Some of the breweries from beyond the City of Roses include four from California—Anderson Valley, Bruery Terreux (getting into the spirit with a gose featuring rose petals, rose hips, and rose water), Modern Times, and Sierra Nevada—plus the GABF gold medal winning gose from Reuben's in Seattle, Oedipus (from Amsterdam), and naturally, Ritterguts the traditional classic imported from Leipzig.

CITY of GOSES is all-ages event. A portion of the proceeds will benefit Caldera, the Portland arts organization that serves as a catalyst for the transformation of underserved youth through art and environmental programs.

Pertinent links: Ticketing ($15 online, $20 at the gate.)
Twitter: @The_CityOfGoses
Visit LABrewatory online at or, y’know, in person at 670 N. Russell St.

Sunday, March 19, 2017

4th Annual Cider Rite of Spring - Saturday, March 25th


Sample over 100 unique ciders from 30+ Northwest cider-makers at the 2017 Cider Rite of Spring! Presented by Square Mile Cider.

Saturday, March 25, 12-6pm

The 4th Annual Cider Rite of Spring is a celebration of the blossoming Northwest Cider industry— a cider-exclusive festival welcoming the return of Spring. This year will be hosted in the beautifully renovated historic event space, The Evergreen in SE Portland, in partnership with Loyal Legion.

$25 General Admission includes a keepsake tasting glass and 8 drink tickets. VIP tickets available for the first time in 2017, including special ciders and cheese pairings.

CLICK HERE to buy tickets.

Saturday, March 11, 2017

Cider Riot! - Plastic Paddy Irish Style Cider

Irish I had more cider!
Friday is St. Patrick's Day, that most contrived of American holidays--that's right, it's an American holiday, albeit with some traditional Irish roots. It started out as a somber religious celebration honoring St. Patrick, the Patron Saint of Ireland. Since the holiday's popularization here in the United States--where more than 33 million people now claim Irish ancestry--March 17th has lost any religious connotation and is now pretty much just a secular excuse to PARTAY! WOOOHOOOO!

Thus, on Friday, we will be subjected to endless construction paper shamrocks, green hats, and countless insipid drunks putting on the most attrocious Irish brogues. "Top o' the MORNIN' to ya!" Ugh, just shoot me now.

Of course, the most heinous St. Patrick's Day tradition is green beer. Ack! Seriously? Cheap beer colored green with copious amounts of unnatural dye that may or may not be carcinagenic, depending on who you ask? I don't know about you, but that's not how I like to imbibe. In any case, green beer is disgusting and should be avoided at all cost. Hey, in the very least, it'll turn your poo green... I'm just sayin'.

Gratefully, Portland's own Cider Riot! has brought back their Plastic Paddy Irish Style Cider just in time for St. Patrick's Day. This cider is owner and cidermaker Abram Goldman-Armstrong's homage to the bootleg cider he fremented in his dorm while attending college in Ireland. (I read all about it on the Cider Riot! website.) Plastic Paddy comes in a party-appropriate 2 liter flagon and has an ABV ringing in at 6%. It's infused with Irish tea to add the tannins that are absent in the Hood River apples used to make it. (Lots of information on that website.)

This St. Paddy's Day, I'm making a modest proposal that we refrain from swilling down green beer and drink Plastic Paddy instead! (It's PADDY not PATTY, by the way. Remember that and the ghost of my sainted Irish grandmother won't come back down to earth and smack you upside your head with her hymnal.) This cider is delightfully easy to drink. Pleasantly dry. The tea flavor is subtle and I really like it.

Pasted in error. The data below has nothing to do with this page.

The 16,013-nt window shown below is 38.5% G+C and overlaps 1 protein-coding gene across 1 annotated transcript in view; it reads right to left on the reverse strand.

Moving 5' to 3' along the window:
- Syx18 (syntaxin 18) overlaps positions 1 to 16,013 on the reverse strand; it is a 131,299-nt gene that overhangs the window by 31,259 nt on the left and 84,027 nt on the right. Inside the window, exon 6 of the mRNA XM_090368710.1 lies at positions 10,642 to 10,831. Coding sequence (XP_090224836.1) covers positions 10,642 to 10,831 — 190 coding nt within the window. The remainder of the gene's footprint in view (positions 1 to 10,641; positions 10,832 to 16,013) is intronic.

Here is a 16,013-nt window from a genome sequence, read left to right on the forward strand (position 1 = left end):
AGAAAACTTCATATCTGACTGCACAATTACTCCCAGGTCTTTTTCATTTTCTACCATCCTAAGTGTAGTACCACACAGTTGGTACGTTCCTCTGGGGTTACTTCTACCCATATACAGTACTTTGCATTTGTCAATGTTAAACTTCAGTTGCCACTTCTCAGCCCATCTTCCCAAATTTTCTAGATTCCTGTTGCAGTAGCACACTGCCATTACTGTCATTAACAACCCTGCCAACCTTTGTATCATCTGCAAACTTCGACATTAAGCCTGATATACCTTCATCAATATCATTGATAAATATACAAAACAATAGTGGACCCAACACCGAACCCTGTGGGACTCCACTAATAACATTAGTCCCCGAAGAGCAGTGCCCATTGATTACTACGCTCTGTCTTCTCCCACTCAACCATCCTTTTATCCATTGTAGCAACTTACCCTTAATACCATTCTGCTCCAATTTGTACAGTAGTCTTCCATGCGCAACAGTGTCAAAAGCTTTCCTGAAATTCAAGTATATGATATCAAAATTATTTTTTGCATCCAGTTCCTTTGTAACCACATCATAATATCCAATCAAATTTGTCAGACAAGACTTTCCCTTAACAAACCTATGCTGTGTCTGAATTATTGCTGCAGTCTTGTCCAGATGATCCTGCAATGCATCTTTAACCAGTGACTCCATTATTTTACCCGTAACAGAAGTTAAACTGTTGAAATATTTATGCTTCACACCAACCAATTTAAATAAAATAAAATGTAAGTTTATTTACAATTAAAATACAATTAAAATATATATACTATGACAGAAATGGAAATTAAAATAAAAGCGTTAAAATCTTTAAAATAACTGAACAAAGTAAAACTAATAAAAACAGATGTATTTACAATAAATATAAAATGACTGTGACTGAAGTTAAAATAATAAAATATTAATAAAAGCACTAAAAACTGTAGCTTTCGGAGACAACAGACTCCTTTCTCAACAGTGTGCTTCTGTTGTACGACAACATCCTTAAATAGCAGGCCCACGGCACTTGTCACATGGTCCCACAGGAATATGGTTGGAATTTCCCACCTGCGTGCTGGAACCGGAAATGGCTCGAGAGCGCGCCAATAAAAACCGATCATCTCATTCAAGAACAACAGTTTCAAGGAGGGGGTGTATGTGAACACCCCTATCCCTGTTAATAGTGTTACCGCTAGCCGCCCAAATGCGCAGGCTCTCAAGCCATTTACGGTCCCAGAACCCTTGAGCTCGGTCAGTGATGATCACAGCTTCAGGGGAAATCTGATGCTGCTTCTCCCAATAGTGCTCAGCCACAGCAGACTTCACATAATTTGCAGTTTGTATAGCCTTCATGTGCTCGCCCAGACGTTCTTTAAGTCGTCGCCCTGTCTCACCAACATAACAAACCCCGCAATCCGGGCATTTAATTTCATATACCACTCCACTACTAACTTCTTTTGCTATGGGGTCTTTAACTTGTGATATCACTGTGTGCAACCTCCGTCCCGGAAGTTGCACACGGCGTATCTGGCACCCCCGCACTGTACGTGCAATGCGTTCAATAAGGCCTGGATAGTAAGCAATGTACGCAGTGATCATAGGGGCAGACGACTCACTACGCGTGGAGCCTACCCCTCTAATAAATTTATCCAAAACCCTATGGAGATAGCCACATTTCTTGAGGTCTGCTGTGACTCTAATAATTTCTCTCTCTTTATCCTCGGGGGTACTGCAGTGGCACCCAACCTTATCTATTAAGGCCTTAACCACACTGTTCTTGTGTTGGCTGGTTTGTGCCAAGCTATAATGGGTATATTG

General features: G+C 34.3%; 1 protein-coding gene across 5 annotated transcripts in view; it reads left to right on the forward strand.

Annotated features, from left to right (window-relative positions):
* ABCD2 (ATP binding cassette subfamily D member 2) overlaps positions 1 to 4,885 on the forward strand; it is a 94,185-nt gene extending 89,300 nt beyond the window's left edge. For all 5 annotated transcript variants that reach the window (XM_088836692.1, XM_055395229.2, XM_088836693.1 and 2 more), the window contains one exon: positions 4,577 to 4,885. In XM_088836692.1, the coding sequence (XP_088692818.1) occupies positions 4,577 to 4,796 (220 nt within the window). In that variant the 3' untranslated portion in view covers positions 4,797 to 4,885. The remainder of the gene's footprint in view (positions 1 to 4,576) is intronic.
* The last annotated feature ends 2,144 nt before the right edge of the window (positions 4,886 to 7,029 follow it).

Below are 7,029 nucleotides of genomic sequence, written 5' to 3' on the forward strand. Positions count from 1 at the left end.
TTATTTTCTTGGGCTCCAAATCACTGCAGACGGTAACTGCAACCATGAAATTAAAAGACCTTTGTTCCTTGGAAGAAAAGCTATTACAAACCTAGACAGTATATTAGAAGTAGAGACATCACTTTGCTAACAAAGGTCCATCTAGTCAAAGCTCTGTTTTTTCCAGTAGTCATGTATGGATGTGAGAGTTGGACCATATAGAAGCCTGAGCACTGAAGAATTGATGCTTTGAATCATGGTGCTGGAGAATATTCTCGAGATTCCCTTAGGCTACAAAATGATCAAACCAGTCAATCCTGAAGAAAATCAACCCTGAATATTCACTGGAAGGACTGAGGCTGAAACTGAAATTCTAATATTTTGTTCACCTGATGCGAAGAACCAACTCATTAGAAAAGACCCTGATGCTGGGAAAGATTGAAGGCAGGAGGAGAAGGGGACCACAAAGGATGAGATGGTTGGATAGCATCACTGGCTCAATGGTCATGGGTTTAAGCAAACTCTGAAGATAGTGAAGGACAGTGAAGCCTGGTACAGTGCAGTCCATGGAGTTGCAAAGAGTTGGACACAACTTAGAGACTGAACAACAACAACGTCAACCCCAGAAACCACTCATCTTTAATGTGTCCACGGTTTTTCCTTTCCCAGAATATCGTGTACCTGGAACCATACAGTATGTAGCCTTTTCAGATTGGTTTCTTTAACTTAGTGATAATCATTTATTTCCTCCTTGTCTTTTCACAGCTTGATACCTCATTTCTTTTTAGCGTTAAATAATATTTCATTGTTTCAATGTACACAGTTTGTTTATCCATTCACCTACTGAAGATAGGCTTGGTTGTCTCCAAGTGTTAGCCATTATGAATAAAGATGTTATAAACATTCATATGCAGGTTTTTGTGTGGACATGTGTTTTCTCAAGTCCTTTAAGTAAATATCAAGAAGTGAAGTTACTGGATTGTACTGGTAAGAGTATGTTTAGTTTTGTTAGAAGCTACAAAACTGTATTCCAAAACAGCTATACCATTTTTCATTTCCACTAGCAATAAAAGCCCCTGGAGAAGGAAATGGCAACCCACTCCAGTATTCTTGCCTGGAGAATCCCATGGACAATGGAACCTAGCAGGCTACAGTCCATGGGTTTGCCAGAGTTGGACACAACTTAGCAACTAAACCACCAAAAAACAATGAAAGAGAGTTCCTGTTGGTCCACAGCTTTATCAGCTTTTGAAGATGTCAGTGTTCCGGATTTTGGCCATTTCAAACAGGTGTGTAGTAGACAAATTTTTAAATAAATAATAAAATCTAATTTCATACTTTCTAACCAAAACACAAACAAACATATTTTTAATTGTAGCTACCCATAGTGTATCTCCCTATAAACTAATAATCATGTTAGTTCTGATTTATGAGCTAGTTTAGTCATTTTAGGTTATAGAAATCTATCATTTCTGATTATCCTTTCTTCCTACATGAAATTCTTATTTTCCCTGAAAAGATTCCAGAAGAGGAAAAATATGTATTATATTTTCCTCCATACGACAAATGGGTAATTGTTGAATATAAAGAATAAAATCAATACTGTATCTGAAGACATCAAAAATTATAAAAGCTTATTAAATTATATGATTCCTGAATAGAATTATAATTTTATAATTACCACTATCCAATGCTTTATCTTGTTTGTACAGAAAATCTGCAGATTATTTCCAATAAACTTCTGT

I picked up my 2 liter bottle at Green Zebra in Lloyd Center, should you have a hankering to stock up before Friday. I highly recommend that you do!


Saturday, March 4, 2017

Lombard House - The Biggest Little Taproom In Portland

Owner and Tapmaster Brian Koch pours
his heart and soul into Lombard House.
I'm always on the lookout for the quintessential neighborhood bar. You know the place: a friendly, cozy, tidy spot where you can drop in for a beer and the guy manning the taps remembers your gruesome mug, gives you a welcoming wave and calls you by name the minute you walk inside. The kind of place where nobody is trying to impress anybody. The kind of place where the genial attitude is pleasantly punctuated by an abbreviated but expertly curated taplist that is always on point and never disappoints. The kind of place where you can mount a bar stool and feel the tensions of the cruel world instantly melt off your shoulders while you sip on a fine craft beer.

Yeah, I know what you're thinking. "Come on. Wolf, that place doesn't exist." Well, my Doubting Thomas of a friend, I'm here tonight to tell you that it does exist--in St. John's.

Lombard House is just such a bar. It's a tiny spot to be sure. True to its name, it's a converted house...on N Lombard Street. The compact size reminds me of my own little Shotgun Shack--the private speakeasy of Your's Truly. It feels like you're in someone's cozy living room because I'm fairly certain that the interior seating area WAS someone's living room at one time. However, even with the compact size, the room doesn't feel cramped. There's an open wood beam ceiling and the interior noise is minimal, even with a semi-full house. It's easy to carry on a conversation without shouting, which is always a big plus in my book.

The cozy interior of Lombard House.
Behind the bar, you'll find ten taps that owner Brian Koch rotates with an eclectic selection of craft beer and cider that is guaranteed to please the palate of the indiscriminate novice and the initiated beer snob alike. Brian knows his wares and can give you as thorough a description and analysis of the beer he's pouring as you may desire. He's passionate about craft beer and it shows.

Make no mistake, under its genteel, neighborhood bar exterior, Lombard House is a serious craft beer bar. I drink a lot of beer--as if you didn't know that already--and it's rare that I'll find a beer on tap in this burg that I've never even heard of before. Lombard House has presented me with some delightful surprises each and every time I've visited.

No food is served but there is a fantastic food cart pod directly across the street where you can find just about any kind of victuals your little heart desires. Pick something up and bring it on over!

Lombard House is surrounded by a large outdoor patio and garden area that I imagine will be very pleasant to relax on once this bitter cold bummer of a Portland winter is over. (Oh, please, no more snow!) I cannot wait to visit when the weather is nice!

My kind of taplist: succinct and sublime.
Lombard House is located at 7337 N Lombard Street, Portland, Oregon 97203. Hours are from 2PM to 12AM Tuesday through Saturday. Sunday until 10PM.  Closed Mondays.